In other words, what appeared to be a bomb was little more than a mouse that had tried to roar with lno impact on the supremacy of the Nehru-Gandhi family.
The Congress DNA has led the members to believe in the force of the TINA (there is no alternative) factor. They have not been able to get rid of it. The absence of introspection and discussion within the party keeps it confused about the issues at stake, and compromises its ability to evolve a strong alternative strategy to counter the BJP in the field.
The signatories to the letter were right in asking for a strong leadership visible on the ground, except for the fact perhaps that most of them are Upper House members and not exactly known for their prowess with commoners. Rahul Gandhi had tried to break out briefly but the strong attack on him led by the BJP no doubt, but with the Congress at the back, managed to marginalise whatever little he was trying to achieve in Uttar Pradesh and Bihar. The absence of a party organisation in these states was a major factor as well, with even the little that existed torn between internal rifts and fights within.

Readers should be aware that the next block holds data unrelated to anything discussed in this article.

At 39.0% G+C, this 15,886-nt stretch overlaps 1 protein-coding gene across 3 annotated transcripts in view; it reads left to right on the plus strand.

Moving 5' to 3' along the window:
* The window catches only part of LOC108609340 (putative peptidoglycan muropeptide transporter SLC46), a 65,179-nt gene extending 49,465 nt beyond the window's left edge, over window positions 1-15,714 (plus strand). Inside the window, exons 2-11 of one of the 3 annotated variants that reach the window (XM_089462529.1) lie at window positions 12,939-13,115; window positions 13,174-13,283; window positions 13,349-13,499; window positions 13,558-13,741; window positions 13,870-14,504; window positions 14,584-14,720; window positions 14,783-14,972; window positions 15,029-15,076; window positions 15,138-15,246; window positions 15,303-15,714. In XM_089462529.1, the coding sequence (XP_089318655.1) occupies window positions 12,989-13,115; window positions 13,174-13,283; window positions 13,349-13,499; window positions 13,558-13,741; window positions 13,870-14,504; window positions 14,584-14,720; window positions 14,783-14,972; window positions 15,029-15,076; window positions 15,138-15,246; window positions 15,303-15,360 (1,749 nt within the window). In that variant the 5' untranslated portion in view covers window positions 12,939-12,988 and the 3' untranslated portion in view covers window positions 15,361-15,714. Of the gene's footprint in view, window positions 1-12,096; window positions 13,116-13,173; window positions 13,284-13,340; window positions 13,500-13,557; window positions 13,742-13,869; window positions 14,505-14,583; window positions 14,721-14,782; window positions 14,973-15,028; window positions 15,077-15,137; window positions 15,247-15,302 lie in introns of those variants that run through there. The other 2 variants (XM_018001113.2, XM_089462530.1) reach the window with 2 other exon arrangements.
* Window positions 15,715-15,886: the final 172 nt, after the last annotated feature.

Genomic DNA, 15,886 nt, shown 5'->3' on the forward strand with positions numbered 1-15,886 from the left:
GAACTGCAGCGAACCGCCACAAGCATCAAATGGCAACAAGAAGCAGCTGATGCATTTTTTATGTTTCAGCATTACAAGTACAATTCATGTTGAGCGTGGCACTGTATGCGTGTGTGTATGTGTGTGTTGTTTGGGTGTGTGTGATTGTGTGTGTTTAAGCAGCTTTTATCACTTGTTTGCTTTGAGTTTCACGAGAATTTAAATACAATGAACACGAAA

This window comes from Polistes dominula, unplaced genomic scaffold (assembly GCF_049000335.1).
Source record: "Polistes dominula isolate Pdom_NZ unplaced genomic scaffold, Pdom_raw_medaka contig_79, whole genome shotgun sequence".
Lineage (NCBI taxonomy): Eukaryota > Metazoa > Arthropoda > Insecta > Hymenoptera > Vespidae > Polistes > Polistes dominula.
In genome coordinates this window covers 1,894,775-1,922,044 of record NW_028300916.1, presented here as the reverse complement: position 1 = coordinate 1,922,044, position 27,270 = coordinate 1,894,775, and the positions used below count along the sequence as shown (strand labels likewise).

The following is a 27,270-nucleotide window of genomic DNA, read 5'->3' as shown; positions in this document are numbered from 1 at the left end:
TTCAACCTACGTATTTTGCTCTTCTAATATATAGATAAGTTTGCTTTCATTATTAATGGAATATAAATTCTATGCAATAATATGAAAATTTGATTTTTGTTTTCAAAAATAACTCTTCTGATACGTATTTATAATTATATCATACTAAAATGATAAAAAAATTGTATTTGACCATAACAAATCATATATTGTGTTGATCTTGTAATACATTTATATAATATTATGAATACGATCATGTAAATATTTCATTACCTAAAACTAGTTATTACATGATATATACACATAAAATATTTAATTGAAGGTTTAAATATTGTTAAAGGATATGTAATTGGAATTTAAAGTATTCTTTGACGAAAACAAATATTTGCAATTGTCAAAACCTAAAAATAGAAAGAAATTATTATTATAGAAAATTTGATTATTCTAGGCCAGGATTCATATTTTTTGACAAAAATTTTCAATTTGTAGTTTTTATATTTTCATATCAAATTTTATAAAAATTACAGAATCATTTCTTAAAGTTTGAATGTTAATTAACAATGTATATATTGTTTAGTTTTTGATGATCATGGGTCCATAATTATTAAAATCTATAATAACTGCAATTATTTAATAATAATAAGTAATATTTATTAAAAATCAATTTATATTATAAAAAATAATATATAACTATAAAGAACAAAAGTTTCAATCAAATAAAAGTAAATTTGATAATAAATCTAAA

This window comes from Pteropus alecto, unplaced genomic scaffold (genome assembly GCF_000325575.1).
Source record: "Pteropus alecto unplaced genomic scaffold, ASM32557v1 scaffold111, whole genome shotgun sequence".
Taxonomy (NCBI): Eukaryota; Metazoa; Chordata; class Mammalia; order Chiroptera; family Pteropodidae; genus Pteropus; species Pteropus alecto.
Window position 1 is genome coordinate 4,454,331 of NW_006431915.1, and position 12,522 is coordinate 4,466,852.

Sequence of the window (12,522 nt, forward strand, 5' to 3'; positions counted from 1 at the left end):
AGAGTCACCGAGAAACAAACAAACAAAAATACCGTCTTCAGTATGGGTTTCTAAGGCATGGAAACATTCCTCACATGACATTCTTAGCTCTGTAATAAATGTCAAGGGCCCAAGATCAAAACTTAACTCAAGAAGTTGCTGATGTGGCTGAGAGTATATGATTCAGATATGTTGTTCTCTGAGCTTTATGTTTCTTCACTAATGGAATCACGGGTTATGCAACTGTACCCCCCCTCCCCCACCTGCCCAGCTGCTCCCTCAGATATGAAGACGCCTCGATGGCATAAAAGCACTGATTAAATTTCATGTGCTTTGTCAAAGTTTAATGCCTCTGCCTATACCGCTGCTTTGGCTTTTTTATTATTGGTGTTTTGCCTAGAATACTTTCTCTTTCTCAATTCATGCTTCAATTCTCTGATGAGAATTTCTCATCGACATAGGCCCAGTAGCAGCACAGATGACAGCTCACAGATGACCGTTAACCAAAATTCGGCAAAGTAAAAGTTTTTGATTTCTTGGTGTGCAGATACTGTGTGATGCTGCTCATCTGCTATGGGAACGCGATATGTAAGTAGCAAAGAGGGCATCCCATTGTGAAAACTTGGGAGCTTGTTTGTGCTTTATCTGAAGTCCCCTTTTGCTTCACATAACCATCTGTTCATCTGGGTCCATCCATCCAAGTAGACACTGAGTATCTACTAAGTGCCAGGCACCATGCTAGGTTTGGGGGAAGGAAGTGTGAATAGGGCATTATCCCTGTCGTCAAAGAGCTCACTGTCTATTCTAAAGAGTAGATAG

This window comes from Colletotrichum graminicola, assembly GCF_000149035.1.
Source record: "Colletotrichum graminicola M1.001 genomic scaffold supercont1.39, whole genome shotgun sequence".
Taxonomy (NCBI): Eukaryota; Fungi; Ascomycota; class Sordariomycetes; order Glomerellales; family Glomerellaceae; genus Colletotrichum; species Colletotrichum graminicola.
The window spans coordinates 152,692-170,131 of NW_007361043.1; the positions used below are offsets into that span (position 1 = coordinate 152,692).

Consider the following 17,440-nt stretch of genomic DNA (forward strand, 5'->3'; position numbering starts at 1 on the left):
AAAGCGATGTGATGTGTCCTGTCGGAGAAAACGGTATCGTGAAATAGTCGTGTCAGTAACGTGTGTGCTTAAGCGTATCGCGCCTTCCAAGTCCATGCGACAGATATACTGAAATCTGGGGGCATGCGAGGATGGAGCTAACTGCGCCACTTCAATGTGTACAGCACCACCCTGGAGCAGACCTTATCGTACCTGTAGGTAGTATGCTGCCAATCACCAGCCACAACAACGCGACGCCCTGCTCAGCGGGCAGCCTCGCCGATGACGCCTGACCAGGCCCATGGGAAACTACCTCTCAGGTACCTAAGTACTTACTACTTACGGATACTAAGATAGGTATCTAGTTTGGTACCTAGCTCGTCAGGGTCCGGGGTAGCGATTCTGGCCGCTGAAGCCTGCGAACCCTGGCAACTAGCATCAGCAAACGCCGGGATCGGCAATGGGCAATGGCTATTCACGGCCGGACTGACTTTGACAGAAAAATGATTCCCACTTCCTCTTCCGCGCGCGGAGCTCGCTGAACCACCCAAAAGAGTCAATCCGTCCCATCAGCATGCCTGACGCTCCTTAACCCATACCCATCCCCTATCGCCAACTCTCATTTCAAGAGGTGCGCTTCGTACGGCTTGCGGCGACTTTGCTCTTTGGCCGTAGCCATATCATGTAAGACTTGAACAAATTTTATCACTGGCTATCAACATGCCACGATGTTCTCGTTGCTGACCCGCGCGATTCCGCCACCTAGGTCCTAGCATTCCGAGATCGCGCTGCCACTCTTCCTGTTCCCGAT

This is the problem. Sonia Gandhi does not know her party, except for those crowding Delhi and seeking appointments with her at 10 Janpath. There is little recognition of state district leaders, of grassroot workers with the result that over the years the Congress party has been decimated where it matters the most ---tehsils and districts. Even the residue is fast disappearing and this is perhaps the first period after Partition, that the Congress has lost meaningful poll booth presence in the hinterland of UP and Bihar.
The Congress cannot survive without the Nehru-Gandhi family. The problem that is prompting eruptions - like this letter -every now and again is the growing realisation that the Congress cannot survive with the Nehru-Gandhi family either.
The vested interests--- at different levels--- have taken control of the leadership and the party, and come into play whenever anyone starts taking initiatives that appear threatening to the status quo of mediocrity.